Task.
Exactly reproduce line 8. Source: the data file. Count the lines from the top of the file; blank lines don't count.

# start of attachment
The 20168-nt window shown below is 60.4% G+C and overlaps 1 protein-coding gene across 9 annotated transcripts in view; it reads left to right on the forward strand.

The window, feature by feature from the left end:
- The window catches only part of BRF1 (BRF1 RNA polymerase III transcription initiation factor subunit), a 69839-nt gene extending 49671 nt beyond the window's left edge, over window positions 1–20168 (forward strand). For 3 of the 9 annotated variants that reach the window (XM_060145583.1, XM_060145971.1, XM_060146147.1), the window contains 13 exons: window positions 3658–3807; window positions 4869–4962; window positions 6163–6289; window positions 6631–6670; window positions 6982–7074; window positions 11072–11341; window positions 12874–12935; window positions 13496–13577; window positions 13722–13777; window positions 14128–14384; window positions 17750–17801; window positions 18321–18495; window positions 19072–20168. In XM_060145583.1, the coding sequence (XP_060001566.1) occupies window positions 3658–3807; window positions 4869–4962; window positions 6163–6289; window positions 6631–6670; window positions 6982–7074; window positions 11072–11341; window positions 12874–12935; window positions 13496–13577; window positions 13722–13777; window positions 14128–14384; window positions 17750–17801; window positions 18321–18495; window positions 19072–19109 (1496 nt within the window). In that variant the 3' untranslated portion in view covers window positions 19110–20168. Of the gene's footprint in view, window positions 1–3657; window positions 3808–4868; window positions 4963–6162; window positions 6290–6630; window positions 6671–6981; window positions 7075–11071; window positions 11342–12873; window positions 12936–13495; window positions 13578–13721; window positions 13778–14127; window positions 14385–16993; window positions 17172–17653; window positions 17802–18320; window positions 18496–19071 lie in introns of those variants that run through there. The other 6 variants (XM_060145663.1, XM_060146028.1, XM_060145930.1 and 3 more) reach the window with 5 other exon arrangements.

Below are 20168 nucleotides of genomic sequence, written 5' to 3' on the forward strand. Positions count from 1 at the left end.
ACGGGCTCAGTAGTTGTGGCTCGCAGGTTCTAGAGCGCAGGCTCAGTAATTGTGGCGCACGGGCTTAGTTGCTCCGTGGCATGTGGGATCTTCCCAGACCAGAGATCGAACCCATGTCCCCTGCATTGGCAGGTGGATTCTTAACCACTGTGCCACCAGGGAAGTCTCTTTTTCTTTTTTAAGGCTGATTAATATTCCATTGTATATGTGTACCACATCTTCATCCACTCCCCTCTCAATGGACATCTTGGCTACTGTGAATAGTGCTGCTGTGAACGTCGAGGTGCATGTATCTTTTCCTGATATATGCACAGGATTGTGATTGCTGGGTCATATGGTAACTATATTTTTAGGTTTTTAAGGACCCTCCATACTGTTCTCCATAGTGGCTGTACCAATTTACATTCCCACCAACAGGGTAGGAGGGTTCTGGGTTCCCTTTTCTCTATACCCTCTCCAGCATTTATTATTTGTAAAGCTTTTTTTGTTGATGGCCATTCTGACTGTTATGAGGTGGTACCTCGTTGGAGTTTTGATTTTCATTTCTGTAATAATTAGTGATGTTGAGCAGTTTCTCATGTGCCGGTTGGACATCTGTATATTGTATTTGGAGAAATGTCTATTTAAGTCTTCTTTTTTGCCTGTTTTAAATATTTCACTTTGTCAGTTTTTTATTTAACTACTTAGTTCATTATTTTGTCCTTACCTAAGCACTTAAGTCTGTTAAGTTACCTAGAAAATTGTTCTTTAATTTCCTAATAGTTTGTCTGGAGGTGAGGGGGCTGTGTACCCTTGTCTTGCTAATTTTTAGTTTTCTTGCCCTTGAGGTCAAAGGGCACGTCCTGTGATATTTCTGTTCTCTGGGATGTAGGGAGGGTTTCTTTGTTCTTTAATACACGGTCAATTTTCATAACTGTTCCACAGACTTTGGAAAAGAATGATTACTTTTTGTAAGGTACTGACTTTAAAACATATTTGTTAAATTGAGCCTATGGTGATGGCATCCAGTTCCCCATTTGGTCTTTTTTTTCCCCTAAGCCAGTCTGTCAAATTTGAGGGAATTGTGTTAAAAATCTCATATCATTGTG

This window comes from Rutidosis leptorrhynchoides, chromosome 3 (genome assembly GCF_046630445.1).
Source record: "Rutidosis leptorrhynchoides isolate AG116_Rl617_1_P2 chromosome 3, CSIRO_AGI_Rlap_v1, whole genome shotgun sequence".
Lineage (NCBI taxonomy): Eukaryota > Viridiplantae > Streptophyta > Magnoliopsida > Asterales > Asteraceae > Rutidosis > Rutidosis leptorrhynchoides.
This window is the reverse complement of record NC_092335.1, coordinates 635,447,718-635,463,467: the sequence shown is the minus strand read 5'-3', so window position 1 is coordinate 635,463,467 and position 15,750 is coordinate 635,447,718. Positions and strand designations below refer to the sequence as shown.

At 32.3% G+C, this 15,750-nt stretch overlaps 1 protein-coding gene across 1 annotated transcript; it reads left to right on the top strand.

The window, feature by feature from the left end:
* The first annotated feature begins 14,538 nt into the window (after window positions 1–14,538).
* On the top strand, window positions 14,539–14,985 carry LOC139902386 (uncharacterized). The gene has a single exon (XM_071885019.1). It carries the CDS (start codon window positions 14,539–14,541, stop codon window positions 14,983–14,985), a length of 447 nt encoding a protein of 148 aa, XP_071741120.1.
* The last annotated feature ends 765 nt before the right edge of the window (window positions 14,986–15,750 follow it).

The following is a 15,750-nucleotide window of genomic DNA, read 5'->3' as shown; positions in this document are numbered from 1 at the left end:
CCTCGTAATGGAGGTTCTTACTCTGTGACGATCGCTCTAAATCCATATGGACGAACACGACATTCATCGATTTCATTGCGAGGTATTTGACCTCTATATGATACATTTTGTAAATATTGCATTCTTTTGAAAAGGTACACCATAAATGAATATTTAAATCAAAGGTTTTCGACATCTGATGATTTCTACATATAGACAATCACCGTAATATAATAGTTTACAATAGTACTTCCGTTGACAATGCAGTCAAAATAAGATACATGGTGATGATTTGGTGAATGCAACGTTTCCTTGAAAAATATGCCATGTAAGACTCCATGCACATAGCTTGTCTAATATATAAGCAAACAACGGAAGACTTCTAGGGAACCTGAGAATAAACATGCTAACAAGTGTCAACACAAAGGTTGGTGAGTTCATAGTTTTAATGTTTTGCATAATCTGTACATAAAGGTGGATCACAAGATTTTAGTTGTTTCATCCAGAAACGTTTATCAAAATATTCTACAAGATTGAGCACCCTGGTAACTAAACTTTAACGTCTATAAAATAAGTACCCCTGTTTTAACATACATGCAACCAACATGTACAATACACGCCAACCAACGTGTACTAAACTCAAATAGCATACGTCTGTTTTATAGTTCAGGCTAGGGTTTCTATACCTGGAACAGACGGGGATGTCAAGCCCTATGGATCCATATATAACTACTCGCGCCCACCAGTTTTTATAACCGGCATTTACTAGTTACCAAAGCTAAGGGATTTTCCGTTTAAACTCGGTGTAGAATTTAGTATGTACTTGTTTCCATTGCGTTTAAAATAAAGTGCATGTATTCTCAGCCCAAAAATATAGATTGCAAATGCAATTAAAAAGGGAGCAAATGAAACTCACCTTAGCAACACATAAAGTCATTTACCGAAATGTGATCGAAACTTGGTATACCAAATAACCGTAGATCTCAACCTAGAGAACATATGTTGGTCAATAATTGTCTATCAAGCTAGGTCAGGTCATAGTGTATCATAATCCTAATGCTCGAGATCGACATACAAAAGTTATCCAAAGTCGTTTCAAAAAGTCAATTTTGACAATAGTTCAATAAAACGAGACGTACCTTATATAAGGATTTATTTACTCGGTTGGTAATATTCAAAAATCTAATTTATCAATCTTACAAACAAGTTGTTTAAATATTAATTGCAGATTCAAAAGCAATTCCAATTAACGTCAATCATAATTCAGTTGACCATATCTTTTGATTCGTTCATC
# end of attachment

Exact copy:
Lineage (NCBI taxonomy): Eukaryota > Viridiplantae > Streptophyta > Magnoliopsida > Asterales > Asteraceae > Rutidosis > Rutidosis leptorrhynchoides.